These 400 people in Waterloo are part of more than 150,000 people in Sierra Leone who are set to benefit from improved water, sanitation and hygiene (WASH) under the rural DFID WASH project launched by the Government of Sierra Leone with UNICEF, and funded by UK aid
Around 400 people from the communities of Masantigie and Malunka near Waterloo in Western Area rural are benefiting from improved health care services as a result of an upgrade to the water supply and sanitation facilities in their peripheral health care unit (PHU) as part of the President’s Recovery Priorities, through funding by UK aid from the British people.
These 400 people in Waterloo are part of more than 150,000 people in Sierra Leone who are set to benefit from improved water, sanitation and hygiene (WASH) under the rural DFID WASH project launched by the Government of Sierra Leone with UNICEF, and funded by UK aid. To date, the construction of 147 out of 175 (84 per cent) sanitation facilities has been completed at PHUs. A total of 58 health care facilities out of 70 earmarked have already been provided with boreholes.
The integrated ‘WASH in PHU’ project is also aimed at improving medical waste management to promote infection and prevention control and reduce hospital infections. To do this, a solar powered water well, toilet, bathroom and laundry have been built at the Masantigie PHU, where Finda Komba works as the MCH Aide in charge: “In addition to the WASH facilities, they even constructed ash and placenta pits for us and these are making our work easier and effective and more patients are coming to the clinic,” she said.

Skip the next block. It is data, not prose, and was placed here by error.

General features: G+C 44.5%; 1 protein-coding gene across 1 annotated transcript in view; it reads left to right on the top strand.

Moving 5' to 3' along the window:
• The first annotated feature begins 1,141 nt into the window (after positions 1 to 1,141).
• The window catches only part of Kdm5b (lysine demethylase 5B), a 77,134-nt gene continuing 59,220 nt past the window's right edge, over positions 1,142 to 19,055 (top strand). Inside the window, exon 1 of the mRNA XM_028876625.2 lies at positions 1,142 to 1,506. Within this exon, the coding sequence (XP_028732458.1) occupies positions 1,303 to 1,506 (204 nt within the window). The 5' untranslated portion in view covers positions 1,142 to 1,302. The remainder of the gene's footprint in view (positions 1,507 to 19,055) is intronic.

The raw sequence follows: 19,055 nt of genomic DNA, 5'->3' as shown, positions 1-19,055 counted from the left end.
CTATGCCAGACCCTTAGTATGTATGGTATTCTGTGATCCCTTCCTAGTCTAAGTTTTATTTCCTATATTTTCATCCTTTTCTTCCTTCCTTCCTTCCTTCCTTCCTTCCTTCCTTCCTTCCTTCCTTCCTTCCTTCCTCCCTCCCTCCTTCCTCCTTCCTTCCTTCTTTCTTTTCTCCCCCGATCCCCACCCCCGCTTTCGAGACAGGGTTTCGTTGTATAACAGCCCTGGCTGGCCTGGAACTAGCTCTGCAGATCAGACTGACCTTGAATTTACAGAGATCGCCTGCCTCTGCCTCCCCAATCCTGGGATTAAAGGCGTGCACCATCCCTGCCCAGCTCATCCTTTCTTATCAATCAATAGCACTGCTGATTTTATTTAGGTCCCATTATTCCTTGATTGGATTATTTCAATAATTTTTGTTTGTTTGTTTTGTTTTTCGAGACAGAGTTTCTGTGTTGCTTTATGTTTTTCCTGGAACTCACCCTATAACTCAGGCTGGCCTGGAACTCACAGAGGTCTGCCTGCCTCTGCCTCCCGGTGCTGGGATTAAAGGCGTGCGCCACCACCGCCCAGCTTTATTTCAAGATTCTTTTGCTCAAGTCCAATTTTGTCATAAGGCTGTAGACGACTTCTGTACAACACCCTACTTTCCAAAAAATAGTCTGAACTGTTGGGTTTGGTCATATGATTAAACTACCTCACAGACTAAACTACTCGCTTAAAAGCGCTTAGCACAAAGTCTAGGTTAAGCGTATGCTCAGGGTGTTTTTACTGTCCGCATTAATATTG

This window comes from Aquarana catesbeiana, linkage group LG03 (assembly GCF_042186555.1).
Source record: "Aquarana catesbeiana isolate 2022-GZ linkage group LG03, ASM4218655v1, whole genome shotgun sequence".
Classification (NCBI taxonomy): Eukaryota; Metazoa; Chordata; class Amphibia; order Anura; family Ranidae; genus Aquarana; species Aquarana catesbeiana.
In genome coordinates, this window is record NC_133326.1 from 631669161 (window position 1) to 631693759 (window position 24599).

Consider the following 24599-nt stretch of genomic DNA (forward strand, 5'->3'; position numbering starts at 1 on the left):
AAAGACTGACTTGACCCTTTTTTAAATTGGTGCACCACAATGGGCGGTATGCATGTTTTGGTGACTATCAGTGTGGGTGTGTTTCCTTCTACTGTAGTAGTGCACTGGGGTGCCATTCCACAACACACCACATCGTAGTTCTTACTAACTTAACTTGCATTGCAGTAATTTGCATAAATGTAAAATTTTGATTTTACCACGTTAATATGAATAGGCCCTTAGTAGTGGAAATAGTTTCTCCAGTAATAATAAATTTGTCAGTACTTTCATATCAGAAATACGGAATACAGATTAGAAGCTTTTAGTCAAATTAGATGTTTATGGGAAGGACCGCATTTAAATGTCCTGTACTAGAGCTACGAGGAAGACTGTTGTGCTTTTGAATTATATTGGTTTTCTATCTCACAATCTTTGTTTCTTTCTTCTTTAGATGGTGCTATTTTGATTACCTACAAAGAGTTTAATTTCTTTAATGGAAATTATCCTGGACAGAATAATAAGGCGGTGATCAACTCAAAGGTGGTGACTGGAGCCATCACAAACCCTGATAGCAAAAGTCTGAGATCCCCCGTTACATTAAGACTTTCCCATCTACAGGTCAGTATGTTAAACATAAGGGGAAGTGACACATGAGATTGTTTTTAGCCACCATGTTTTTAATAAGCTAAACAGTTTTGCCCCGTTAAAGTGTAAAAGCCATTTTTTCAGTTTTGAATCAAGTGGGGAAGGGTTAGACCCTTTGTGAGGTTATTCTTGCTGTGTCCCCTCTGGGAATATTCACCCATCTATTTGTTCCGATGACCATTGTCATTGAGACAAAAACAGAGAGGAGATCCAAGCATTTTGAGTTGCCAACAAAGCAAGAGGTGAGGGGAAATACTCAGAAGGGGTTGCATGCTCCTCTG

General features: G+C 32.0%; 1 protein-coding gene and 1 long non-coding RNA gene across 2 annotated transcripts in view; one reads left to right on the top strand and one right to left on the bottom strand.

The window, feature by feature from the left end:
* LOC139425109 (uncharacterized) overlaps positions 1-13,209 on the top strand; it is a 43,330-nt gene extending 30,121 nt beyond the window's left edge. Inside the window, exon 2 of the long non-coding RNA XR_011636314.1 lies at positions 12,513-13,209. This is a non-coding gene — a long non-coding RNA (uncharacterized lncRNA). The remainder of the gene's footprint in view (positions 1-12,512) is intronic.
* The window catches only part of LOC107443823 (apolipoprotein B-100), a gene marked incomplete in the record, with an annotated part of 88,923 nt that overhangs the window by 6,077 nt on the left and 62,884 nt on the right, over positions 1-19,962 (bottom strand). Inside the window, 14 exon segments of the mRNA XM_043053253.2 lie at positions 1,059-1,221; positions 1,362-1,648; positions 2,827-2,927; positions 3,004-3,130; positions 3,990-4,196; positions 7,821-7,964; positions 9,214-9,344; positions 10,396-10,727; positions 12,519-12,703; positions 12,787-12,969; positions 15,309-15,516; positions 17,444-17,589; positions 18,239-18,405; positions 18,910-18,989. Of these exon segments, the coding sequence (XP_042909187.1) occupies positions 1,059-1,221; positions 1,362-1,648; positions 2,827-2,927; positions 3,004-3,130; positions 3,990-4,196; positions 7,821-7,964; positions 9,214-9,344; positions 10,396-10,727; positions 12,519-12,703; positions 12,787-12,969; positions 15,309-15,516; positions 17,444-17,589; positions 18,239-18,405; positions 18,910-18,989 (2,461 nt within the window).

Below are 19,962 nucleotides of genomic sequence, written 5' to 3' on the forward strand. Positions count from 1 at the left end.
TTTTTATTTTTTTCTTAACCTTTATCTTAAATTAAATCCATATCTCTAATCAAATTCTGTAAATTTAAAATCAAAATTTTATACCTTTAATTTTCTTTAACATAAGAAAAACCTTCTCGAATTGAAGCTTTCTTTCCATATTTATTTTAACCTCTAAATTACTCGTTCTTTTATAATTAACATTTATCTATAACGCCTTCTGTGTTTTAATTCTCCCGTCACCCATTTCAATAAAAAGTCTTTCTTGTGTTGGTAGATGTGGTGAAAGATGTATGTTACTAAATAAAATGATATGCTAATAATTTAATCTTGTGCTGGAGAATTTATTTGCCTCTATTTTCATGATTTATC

Michael Sami, a project officer at Living Waters International, an NGO that partnered with UNICEF to implement the work in Western Area, said: “Before, patients used to walk about three to four miles to the clinics in neighbouring communities because there were no WASH facilities at the clinic at Masantigie.”
Neighbouring Malunka community has benefited from a bore hole for the first time. The Headman of the community, Sulaiman Sankoh, was highly appreciative of this intervention. “Before, we used to go to the stream to fetch water but now we have water right in the middle of our community; our children are no longer late for school,” said Headman Sankoh. “We also received hygiene education including handwashing with soap as well as health benefits of drinking safe water.”
In line with the President’s Recovery Priorities, the project will see the improvement of vital sanitation and hygiene practices – like use of hygienic toilets and handwashing with soap – in rural communities across eleven target districts. A total of 504 water points will be constructed / rehabilitated in schools, communities and health facilities with UK aid funding. The goal is to reduce the numbers of deaths and illnesses, such as cholera, caused by poor water and hygiene.